As they approached Jerusalem, near the towns of Bethphage and Bethany, they came to the Mount of Olives. Jesus sent two of his disciples on ahead
with these instructions: "Go to the village there ahead of you. As soon as you get there, you will find a colt tied up that has never been ridden. Untie it and bring it here.
And if someone asks you why you are doing that, say that the Master needs it and will send it back at once."
So they went and found a colt out in the street, tied to the door of a house. As they were untying it,
some of the bystanders asked them, "What are you doing, untying that colt?"
They answered just as Jesus had told them, and the crowd let them go.
They brought the colt to Jesus, threw their cloaks over the animal, and Jesus got on.
Many people spread their cloaks on the road, while others cut branches in the field and spread them on the road.
The people who were in front and those who followed behind began to shout, "Praise God! God bless him who comes in the name of the Lord!
God bless the coming kingdom of King David, our father! Praise be to God!"
Jesus entered Jerusalem, went into the Temple, and looked around at everything. But since it was already late in the day, he went out to Bethany with the twelve disciples.
The next day, as they were coming back from Bethany, Jesus was hungry.
He saw in the distance a fig tree covered with leaves, so he went to see if he could find any figs on it. But when he came to it, he found only leaves, because it was not the right time for figs.
Jesus said to the fig tree, "No one shall ever eat figs from you again!" And his disciples heard him.
When they arrived in Jerusalem, Jesus went to the Temple and began to drive out all those who were buying and selling. He overturned the tables of the moneychangers and the stools of those who sold pigeons,
and he would not let anyone carry anything through the Temple courtyards.
He then taught the people: "It is written in the Scriptures that God said, "My Temple will be called a house of prayer for the people of all nations.' But you have turned it into a hideout for thieves!"
The chief priests and the teachers of the Law heard of this, so they began looking for some way to kill Jesus. They were afraid of him, because the whole crowd was amazed at his teaching.
When evening came, Jesus and his disciples left the city.
Early next morning, as they walked along the road, they saw the fig tree. It was dead all the way down to its roots.
Peter remembered what had happened and said to Jesus, "Look, Teacher, the fig tree you cursed has died!"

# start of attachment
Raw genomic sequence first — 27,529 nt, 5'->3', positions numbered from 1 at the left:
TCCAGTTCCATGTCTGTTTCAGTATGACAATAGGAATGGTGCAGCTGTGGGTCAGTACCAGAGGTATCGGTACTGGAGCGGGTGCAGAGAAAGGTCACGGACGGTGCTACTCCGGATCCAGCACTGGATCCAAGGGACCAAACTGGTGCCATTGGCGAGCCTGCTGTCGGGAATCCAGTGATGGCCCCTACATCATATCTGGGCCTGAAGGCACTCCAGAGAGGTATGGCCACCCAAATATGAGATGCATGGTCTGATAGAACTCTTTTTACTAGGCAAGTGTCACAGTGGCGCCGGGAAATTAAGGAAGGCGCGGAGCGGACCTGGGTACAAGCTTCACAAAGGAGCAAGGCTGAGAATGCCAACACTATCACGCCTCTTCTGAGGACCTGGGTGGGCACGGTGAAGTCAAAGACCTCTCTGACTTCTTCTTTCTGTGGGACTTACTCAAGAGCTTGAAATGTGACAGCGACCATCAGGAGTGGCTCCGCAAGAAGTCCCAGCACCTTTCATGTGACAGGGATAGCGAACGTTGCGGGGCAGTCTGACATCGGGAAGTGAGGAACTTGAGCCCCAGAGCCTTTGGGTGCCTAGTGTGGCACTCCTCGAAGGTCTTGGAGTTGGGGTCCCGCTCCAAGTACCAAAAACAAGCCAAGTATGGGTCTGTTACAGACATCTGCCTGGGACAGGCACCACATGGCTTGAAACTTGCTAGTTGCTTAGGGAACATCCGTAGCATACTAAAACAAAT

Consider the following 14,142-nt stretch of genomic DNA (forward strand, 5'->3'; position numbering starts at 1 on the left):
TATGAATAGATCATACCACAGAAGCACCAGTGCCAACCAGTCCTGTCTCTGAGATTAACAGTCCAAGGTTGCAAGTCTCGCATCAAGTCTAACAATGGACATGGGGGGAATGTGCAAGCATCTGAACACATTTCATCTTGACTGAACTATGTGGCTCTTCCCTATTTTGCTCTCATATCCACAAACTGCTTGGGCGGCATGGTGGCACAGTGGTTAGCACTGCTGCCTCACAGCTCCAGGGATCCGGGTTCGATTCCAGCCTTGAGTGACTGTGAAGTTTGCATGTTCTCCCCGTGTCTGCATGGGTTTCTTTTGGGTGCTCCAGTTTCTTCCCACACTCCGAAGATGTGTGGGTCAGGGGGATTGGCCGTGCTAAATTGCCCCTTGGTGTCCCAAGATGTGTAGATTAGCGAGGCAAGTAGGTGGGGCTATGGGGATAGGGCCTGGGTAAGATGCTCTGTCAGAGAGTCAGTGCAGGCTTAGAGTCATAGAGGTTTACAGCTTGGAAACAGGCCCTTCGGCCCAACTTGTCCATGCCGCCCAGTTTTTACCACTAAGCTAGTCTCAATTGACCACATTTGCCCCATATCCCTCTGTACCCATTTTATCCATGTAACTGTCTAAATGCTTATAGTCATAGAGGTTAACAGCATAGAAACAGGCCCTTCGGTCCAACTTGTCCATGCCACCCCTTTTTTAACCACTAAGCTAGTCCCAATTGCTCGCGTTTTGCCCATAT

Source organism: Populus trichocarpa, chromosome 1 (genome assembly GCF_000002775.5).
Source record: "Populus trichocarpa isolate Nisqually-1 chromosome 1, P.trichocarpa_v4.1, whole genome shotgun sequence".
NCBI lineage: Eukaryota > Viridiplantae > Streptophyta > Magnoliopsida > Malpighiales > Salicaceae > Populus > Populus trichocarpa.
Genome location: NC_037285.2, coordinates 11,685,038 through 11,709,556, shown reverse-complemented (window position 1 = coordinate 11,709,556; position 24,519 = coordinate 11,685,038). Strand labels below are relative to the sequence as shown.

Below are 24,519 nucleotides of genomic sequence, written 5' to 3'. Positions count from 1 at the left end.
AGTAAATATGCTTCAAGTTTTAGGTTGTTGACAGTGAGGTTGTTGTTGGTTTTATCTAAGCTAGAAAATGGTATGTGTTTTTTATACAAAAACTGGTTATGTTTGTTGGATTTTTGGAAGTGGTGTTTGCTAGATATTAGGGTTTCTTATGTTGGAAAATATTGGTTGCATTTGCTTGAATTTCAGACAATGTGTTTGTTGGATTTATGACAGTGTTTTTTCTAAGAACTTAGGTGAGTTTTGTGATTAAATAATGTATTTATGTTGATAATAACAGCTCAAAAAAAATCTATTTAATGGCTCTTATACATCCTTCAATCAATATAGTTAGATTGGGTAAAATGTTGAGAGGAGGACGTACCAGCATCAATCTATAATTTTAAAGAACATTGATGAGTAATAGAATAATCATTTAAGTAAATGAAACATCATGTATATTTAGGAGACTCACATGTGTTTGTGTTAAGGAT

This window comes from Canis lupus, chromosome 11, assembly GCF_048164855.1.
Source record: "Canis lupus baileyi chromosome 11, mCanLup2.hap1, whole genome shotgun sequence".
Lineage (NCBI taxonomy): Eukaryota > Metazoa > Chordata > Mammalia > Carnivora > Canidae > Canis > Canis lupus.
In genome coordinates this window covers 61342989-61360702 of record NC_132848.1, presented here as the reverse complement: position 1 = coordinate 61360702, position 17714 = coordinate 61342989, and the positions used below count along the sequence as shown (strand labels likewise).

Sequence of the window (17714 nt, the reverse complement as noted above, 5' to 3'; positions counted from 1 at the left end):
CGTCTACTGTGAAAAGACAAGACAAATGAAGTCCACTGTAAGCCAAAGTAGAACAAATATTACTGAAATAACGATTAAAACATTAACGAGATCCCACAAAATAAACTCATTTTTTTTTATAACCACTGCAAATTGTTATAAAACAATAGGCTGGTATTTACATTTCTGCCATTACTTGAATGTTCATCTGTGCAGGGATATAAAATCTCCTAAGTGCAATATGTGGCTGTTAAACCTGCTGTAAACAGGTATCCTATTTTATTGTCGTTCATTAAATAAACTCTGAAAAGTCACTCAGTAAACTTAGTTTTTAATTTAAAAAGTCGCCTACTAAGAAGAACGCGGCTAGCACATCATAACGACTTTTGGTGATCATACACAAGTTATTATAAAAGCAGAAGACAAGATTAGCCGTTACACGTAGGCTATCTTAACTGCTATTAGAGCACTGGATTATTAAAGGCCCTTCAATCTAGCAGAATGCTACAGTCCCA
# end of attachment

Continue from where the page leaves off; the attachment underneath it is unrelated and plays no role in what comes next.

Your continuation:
Jesus answered them, "Have faith in God.
I assure you that whoever tells this hill to get up and throw itself in the sea and does not doubt in his heart, but believes that what he says will happen, it will be done for him.
For this reason I tell you: When you pray and ask for something, believe that you have received it, and you will be given whatever you ask for.
And when you stand and pray, forgive anything you may have against anyone, so that your Father in heaven will forgive the wrongs you have done."
They arrived once again in Jerusalem. As Jesus was walking in the Temple, the chief priests, the teachers of the Law, and the elders came to him
and asked him, "What right do you have to do these things? Who gave you such right?"
Jesus answered them, "I will ask you just one question, and if you give me an answer, I will tell you what right I have to do these things.
Tell me, where did John's right to baptize come from: was it from God or from human beings?"
They started to argue among themselves: "What shall we say? If we answer, "From God,' he will say, "Why, then, did you not believe John?'
But if we say, "From human beings . . .' " (They were afraid of the people, because everyone was convinced that John had been a prophet.)
So their answer to Jesus was, "We don't know." Jesus said to them, "Neither will I tell you, then, by what right I do these things."
Six days before the Passover, Jesus went to Bethany, the home of Lazarus, the man he had raised from death.
They prepared a dinner for him there, which Martha helped serve; Lazarus was one of those who were sitting at the table with Jesus.
Then Mary took a whole pint of a very expensive perfume made of pure nard, poured it on Jesus' feet, and wiped them with her hair. The sweet smell of the perfume filled the whole house.
One of Jesus' disciples, Judas Iscariot - the one who was going to betray him - said,
"Why wasn't this perfume sold for three hundred silver coins and the money given to the poor?"
He said this, not because he cared about the poor, but because he was a thief. He carried the money bag and would help himself from it.
But Jesus said, "Leave her alone! Let her keep what she has for the day of my burial.
You will always have poor people with you, but you will not always have me."